By Perry Wu
Henry Blodget, the infamous tech analyst of the Dot-Com era, is now a columnist for the online magazine Slate. He has written recently about business and investment in China.
He recently asked for stories about people's business experiences in China, and so I would like to send Henry a letter.
So you wanted to know about doing business in China. After many years of observing foreigners and foreign companies pouring into China, I think I can offer some perspective.
First, most foreign companies in China fail. That begs the question: why do they still keep on coming? The standard answer is that with a population of 1.3 billion, you can't afford to ignore China. It is too big, too important, has too much potential to ignore. That might be true, but I think there is a different reason. You read all the time about multinational companies, venture capitalists and small businessmen pouring into China. But I think their rationale is largely suspect. I don't think they are taking into account the hard economic realities.
The reason has much in common, Henry, with why people poured money into Internet companies in the late '90s. I think you know something about that era so I don't need to go over that history. Let's just call it a bandwagon mentality. There is also a certain glamour, an excitement, about going to some place so far away. Remember when cool people opened websites and looked down on bricks-and-mortar companies as staid and doomed to be obsolete? It's a little like many foreigners trying to do business in China.
Tell your friends you are opening a tavern in your hometown in Columbus, Ohio and it's no big deal. Tell them you are going to open a bar in Qingdao, China and you're suddenly a cosmopolitan man-of-the-world.
If you're a CEO of a large multinational, you probably won't make the front section of the Wall Street Journal if you announce a new distribution center in Fargo, North Dakota. But if you announce a distribution center in China, you'll definitely make the news pages.
But that is the wrong way to do things. Money should only be invested after a hard, sober look at potential for economic gain, not on the basis of doing something exotic, or doing something because it is what other companies are doing.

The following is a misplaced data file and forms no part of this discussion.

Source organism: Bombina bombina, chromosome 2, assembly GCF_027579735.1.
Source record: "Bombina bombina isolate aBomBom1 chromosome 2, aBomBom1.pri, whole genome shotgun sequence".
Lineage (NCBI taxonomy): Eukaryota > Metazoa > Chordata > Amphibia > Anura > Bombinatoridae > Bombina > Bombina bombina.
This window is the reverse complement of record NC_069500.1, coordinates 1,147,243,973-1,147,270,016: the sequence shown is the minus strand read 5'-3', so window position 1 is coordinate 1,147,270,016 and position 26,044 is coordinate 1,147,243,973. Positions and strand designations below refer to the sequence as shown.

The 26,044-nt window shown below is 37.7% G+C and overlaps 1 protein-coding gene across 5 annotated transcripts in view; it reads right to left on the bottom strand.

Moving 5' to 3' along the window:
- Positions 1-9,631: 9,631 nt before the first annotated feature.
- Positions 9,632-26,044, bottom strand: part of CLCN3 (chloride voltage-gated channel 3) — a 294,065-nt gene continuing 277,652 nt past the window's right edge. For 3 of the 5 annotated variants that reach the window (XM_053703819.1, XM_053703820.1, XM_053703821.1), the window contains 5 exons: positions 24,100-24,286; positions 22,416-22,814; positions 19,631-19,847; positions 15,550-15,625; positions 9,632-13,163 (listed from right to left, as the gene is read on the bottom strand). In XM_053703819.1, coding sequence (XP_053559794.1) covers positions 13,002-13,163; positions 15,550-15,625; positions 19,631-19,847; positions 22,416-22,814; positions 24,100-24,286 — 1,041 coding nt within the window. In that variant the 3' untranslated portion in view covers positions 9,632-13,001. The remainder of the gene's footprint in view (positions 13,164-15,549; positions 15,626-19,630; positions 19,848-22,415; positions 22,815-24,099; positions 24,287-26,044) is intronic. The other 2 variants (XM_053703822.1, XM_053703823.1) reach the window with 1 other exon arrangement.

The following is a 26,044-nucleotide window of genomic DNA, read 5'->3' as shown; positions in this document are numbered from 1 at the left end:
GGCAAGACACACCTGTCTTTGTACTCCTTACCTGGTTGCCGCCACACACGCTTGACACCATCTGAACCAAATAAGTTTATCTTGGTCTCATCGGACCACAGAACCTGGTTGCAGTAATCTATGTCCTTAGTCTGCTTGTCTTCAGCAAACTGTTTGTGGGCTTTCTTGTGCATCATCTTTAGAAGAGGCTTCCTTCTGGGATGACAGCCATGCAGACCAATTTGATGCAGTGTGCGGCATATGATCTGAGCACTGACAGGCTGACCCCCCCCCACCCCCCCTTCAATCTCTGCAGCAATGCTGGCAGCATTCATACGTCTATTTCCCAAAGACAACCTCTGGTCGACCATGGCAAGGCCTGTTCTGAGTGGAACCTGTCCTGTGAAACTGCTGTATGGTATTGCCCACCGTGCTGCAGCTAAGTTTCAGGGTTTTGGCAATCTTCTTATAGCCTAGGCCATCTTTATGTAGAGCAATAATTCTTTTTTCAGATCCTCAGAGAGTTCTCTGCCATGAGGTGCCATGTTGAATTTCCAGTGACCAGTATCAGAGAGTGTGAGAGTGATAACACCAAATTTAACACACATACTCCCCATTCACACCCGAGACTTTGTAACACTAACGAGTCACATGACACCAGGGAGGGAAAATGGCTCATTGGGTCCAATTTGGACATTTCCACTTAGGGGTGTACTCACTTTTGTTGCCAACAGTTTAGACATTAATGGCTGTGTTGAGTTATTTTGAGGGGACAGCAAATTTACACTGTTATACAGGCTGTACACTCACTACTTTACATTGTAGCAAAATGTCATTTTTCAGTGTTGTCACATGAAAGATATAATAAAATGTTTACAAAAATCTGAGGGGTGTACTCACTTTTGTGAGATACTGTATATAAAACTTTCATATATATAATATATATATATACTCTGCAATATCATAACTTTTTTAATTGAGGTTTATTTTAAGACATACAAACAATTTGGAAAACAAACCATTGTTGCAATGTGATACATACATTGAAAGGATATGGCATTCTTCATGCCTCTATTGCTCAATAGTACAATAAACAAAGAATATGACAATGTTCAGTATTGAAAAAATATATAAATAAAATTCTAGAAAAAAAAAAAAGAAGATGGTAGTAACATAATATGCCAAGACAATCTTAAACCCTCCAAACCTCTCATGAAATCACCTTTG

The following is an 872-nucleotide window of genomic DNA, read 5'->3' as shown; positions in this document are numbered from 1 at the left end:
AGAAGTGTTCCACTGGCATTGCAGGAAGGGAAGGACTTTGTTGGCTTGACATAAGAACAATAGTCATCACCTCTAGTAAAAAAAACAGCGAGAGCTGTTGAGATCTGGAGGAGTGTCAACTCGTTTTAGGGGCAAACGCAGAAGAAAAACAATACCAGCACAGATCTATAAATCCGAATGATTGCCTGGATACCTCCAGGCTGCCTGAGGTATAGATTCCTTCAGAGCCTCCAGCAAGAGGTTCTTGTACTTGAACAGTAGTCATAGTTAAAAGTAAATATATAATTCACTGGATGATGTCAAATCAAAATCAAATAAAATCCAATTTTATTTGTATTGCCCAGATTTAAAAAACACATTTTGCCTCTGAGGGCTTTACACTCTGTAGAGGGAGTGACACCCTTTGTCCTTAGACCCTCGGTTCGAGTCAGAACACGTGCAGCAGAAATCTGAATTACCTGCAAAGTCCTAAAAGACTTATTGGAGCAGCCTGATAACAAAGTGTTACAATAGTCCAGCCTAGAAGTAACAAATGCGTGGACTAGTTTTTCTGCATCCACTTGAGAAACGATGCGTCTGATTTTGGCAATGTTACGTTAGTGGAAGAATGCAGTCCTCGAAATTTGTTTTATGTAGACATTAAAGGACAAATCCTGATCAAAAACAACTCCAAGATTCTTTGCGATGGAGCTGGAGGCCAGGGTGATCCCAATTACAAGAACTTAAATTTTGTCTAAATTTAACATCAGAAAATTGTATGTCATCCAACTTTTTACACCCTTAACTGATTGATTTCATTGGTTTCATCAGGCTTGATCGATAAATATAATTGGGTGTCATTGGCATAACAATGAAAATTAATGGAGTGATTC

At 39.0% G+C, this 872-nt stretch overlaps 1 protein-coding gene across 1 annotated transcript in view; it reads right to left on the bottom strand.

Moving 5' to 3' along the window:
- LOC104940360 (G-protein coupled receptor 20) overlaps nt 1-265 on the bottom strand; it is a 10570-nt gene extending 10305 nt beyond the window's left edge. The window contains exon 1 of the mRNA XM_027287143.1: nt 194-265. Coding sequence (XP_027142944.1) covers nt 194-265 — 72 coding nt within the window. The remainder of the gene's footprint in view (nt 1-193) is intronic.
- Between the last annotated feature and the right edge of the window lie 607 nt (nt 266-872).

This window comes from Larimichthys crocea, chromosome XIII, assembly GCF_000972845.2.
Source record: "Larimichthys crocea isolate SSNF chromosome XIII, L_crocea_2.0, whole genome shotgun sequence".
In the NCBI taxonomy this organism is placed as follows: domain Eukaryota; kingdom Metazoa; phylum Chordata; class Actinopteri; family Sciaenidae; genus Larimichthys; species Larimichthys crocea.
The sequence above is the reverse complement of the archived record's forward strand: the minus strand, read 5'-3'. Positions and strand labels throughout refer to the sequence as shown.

You see, Henry, at the end of the day, many foreign investors in China forget, just like tech investors did, that a business has to generate positive cash flow over time to be successful. Period. If you ignore that, you ignore everything. Just as the laws of physics are said to be non-local, so are the laws of commerce.
This past month I watched the China Central Television (CCTV-9) English-speaking Competition where Chinese university students compete to see whose English is best. There were six contestants left in the finals. Of those six, one came from China's Xinjiang Autonomous Region and another came from the Macao Special Administrative Region. One of the tasks was for each contestant to translate spoken English into spoken Mandarin. Four of the contestants had little trouble, because they were raised in Mandarin-speaking environments. But the Xinjiang and Macao contestants had great trouble because the former grew up speaking Uighur, the latter speaking Cantonese. After the Cantonese speaker stumbled through her task, the host of the show apologetically told the television audience that perhaps Mandarin was not the contestant's primary language and therefore she could not perform as well as the other four. Henry, the central Chinese government has done a great job integrating Mandarin into all corners of the country, but you are still dealing with very different cultures and growth rates throughout the land. Even urban centers are very different–spend six months in Beijing and then move to Shanghai for six months and you will witness different values, foods, and dialects. When a company wants to "conquer the Chinese market," the company should be reminded that even China Mobile has different services, prices, and business plans for each of China's provinces. Add to that, China Mobile only recently was able to standardize wireless short messaging services (SMS) among most of its provincial outposts. Now if China Mobile can't localize and standardize in each province after a couple years, no foreigner should expect to be able to do anything similar in less than an annum multiple of ten.